Not far the crisis that developed after a housing bubble in the United States and that seriously affected its economy since 2009.
And countries like Peru, where the growth of the economy is based largely on between her construction and housing construction, the possibility of a housing bubble continues to be a topic that many lose sleep.
Consider the situation in the country. In the last five years the increase in housing prices hovered around 20%. But this strong rise in home values is it due to the effects of the high demand of the real estate boom or bong is the advent of a bubble?
For the economist Paul Lira, academic director of the UPC, “the housing bubble is just around the corner,” because, although the pace slowed sales, prices continue to rise.
“A bubble is defined as the increase in the price of a good that goes beyond the fundamentals. Yet as the same Central Reserve Bank notes, between the last quarter of 2014 and 2013 prices have increased by 16 % in constant soles while the sale of real estate units rose only 2%, “he said.
Also in the period November 2013 – November 2012, the 23% housing credits, of which 40% were in dollars rose. “This adds an extra dimension to the real problem, as many borrowers in that currency perceive their income on soles, which exposes them to currency risk,” he declared.
However, for the economist Armando Mendoza, the increase in housing prices is due in part to the speculative boom.
“The bubble is generated by the oversubscription to the loans and many speculative buying, but we are far from that. The real estate sector is quite heterogeneous, but some sectors such as A or B are already reaching its limits, ie, their increases will be more reasonable, “he said.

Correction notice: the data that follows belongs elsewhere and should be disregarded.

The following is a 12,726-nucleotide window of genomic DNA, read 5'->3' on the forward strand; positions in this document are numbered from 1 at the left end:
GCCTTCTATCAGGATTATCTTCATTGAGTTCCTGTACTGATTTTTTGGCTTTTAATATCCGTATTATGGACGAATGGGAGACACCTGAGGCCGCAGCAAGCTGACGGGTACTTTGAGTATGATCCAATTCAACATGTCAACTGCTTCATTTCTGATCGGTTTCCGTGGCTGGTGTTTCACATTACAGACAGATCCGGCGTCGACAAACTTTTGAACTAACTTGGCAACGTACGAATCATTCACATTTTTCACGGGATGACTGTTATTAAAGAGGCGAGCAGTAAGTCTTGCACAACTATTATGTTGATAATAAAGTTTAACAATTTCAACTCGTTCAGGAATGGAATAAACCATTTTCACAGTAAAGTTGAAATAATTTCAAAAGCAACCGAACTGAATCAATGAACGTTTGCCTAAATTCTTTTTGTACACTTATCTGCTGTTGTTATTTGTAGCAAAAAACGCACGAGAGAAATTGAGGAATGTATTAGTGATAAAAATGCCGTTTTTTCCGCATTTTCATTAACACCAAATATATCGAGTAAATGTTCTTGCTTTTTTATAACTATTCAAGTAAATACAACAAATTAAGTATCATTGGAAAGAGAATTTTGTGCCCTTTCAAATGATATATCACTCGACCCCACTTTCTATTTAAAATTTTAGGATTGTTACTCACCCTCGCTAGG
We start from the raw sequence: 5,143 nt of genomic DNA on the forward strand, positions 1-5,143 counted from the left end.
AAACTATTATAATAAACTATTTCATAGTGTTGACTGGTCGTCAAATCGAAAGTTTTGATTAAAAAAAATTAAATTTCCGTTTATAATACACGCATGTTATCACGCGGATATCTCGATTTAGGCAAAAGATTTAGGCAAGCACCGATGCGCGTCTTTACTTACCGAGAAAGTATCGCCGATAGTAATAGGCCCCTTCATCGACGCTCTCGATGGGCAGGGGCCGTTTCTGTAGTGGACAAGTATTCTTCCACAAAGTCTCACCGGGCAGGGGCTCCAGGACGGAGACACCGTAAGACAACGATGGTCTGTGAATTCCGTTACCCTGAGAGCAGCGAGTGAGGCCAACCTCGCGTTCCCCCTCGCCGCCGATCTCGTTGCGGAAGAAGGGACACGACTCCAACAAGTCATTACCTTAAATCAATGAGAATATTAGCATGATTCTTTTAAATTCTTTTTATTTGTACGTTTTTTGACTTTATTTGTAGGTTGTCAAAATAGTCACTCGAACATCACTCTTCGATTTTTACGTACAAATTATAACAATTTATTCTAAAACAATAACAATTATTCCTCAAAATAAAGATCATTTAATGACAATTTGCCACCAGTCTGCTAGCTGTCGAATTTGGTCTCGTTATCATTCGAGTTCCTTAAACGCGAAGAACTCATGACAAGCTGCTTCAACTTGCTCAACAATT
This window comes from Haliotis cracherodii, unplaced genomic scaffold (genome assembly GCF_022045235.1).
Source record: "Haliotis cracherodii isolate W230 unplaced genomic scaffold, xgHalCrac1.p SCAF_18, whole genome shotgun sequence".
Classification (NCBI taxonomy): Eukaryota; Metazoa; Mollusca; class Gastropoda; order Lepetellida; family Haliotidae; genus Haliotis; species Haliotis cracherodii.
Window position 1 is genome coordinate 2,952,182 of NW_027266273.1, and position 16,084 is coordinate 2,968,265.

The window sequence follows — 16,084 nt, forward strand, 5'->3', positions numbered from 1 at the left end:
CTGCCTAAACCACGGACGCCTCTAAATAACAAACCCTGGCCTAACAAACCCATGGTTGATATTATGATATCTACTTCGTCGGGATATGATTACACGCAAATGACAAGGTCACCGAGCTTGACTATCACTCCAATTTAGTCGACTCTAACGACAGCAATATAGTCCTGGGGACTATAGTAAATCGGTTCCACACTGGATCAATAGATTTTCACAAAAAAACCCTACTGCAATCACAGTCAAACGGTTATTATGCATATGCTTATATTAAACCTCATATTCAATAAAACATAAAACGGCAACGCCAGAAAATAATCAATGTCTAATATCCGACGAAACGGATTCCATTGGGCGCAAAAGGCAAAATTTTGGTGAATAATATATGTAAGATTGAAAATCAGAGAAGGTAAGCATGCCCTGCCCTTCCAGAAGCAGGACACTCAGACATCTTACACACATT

He added that in the case of the United States or Europe, the crisis of the housing bubble was accompanied by a financial and economic crisis scenarios that do not occur in our country.
In the same vein, economist César Peñaranda said that the analyzes show that there is a risk in the short term. “If the price of the houses I observed and compared with the average prices in the region, these are low,” he said.
“STILL ON LAND”
Fernando Castañeda Melgar, partner Aramburú Boero Camino Attorneys, argues that a housing bubble is an unrealistic price rise collapse of the property at any given time, causing his dramatic fall as a result of reduced demand and market failure to absorb the existing real estate.
“This drastic correction to financial institutions is affected, as we have seen in the United States and Spain, may get to break the impossibility of recovering their loans, and investors who have no way to pay for credits to which agreed to acquire property in order to resell them at a higher price or lease positively and generate negative perceptions about the economy, as you know the experts in this matter, can cause more damage than the bubble itself. ”
The expert noted that there ratios as Price to Earnings, which represents the number of years it would have to rent a property to recover their purchase price.
Castañeda cites the Banco Central de Reserva del Peru, pointing to the end of 2010, an average of 13 years to recoup the price of housing, with a return of 7.4% for investment by way of rent.
Today, that would mean the range of 17 years and 6% yield. “The bubble ratios are of the order of 25 or more years to recover the price, so we are still on land,” says Fernando Castañeda.
Ricardo Arbulú, president of the General Building Committee of the Peruvian Chamber of Construction (Capeco), says that the rise in the price of housing is due to the lack of supply in the market.
“In 2013 the increase was 10%, lower than the figure recorded in years past, and this 2014 up 8% for social housing projects are expected,” he explained. Estimated that more districts would encarecerían prices El Agustino, Ate, Carabayllo, Barranco and San Miguel.
It called for reducing the time and paperwork to run housing projects.